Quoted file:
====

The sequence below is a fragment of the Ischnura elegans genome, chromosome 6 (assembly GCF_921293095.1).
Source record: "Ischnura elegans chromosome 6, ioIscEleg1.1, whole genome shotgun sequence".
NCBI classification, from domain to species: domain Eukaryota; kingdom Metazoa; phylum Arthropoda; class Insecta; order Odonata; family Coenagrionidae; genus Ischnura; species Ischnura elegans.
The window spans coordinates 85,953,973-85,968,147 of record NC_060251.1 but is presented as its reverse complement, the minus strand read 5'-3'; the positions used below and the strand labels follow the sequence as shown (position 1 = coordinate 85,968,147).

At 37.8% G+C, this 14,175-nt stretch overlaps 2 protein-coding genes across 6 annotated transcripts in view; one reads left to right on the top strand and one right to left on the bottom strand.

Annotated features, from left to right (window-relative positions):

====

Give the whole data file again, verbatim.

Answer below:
The sequence below is a fragment of the Ischnura elegans genome, chromosome 6 (assembly GCF_921293095.1).
Source record: "Ischnura elegans chromosome 6, ioIscEleg1.1, whole genome shotgun sequence".
NCBI classification, from domain to species: domain Eukaryota; kingdom Metazoa; phylum Arthropoda; class Insecta; order Odonata; family Coenagrionidae; genus Ischnura; species Ischnura elegans.
The window spans coordinates 85,953,973-85,968,147 of record NC_060251.1 but is presented as its reverse complement, the minus strand read 5'-3'; the positions used below and the strand labels follow the sequence as shown (position 1 = coordinate 85,968,147).

At 37.8% G+C, this 14,175-nt stretch overlaps 2 protein-coding genes across 6 annotated transcripts in view; one reads left to right on the top strand and one right to left on the bottom strand.

Annotated features, from left to right (window-relative positions):